Irish Legal Heritage: Ireland’s Alcatraz
After several decades as a military fort, and a much earlier history of being a monastic settlement, Spike Island was converted into a prison in 1847.
The Great Famine of 1845-1852 had resulted in Ireland’s jails being filled well beyond capacity, mainly as a result of the detention of the poorest in Irish society whose suffering had led them to petty larceny. McCarthy and Ó Donnabháin tell the stories of some of the first prisoners to arrive on Spike Island from other prisons – boys between the ages of 15-17 who were sentenced to years of imprisonment as a result of relatively petty crimes of larceny (McCarthy and Ó Donnabháin, Too beautiful for thieves and pickpockets: a history of the Victorian convict prison on Spike Island).
One of the most famous prisoners held on Spike Island during this time period was leader of the young Ireland movement, John Mitchel. In 1848, Mitchel was arrested as a result of his call for armed rebellion. At his trial, with some confusion as to the charge against him, the jury said they found him guilty of “sedition, treason, or felony, it is all the same to us!”. Mitchel was sentenced to 14 years transportation, but before being transported to Bermuda, he was imprisoned on Spike Island where his high social status afforded him relative comforts not enjoyed by the ever-growing population of his fellow inmates.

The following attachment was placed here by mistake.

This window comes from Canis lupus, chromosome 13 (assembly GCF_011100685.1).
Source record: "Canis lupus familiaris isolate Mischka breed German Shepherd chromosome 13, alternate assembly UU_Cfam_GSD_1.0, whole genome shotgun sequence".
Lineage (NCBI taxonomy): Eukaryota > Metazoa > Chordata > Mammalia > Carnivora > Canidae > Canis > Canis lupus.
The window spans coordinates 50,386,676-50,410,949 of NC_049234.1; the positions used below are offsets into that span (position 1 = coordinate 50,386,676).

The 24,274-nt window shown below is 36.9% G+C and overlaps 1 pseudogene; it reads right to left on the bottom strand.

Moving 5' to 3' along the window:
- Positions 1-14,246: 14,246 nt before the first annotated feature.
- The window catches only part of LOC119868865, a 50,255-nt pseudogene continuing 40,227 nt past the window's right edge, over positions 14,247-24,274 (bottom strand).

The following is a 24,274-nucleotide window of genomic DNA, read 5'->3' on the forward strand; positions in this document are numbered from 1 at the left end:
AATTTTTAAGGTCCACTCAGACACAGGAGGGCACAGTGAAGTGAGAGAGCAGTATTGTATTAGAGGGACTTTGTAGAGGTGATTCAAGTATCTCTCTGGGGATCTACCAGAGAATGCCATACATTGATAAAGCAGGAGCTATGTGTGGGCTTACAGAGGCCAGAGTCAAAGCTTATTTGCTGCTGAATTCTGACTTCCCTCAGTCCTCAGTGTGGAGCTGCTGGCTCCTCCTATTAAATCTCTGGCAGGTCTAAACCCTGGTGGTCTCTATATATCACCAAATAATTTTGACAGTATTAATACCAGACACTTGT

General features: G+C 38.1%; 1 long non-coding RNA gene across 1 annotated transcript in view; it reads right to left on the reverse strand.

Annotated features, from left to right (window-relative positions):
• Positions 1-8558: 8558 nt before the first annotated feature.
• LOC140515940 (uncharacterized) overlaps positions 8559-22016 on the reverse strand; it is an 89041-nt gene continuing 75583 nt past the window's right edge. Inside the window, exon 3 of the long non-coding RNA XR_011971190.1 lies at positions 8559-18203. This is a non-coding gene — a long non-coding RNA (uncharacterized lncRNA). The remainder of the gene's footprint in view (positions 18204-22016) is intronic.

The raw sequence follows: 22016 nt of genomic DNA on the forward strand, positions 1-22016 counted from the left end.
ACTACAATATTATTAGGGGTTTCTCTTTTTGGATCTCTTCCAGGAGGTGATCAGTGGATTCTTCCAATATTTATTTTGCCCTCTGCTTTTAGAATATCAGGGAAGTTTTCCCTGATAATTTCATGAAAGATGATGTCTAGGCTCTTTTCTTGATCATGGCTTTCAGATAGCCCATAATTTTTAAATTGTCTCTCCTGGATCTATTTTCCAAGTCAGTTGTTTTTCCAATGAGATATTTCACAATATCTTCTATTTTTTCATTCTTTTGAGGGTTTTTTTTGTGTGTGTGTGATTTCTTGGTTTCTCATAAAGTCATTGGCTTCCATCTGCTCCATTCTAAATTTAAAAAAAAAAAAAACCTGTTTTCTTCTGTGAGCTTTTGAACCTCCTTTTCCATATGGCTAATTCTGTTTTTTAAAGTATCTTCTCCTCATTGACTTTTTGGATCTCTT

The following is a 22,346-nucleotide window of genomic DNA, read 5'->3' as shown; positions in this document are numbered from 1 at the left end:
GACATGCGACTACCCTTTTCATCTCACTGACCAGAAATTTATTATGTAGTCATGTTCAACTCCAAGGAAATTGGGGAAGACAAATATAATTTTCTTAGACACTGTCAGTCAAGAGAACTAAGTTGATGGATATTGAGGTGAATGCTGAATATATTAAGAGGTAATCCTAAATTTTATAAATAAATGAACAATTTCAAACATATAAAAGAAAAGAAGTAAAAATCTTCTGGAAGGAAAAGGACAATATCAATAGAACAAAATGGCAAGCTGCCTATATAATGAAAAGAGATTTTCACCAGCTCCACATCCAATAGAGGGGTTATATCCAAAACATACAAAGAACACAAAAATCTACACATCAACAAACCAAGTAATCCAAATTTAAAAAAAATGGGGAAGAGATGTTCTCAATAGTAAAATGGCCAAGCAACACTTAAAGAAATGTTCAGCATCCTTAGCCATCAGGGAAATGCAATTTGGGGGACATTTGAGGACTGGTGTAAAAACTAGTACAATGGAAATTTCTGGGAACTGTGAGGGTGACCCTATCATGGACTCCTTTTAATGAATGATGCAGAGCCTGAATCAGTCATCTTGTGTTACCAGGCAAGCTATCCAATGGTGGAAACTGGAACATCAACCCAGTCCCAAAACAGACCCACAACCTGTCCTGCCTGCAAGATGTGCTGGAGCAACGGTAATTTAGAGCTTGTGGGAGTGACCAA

By the early 1850’s, Spike Island was the largest prison in Britain and Ireland – holding more than 2300 prisoners. The conditions of the overcrowded prison got worse with time and in the 36 years of the prison’s operation, over 1,200 convicts died on the island (McCarthy and Ó Donnabháin). Eventually the prison was closed in 1883.
Spike Island was used as a prison again in the 20th century, famously holding over 900 Republican political prisoners during the War of Independence. Again between 1985 and 2004, Spike Island operated as a prison for young offenders. Many of the buildings were destroyed during this time as a result of a riot that broke out in 1985.
Today Spike Island is a tourist attraction where people can tour the fortress and learn about the rich heritage of “Ireland’s Alcatraz”.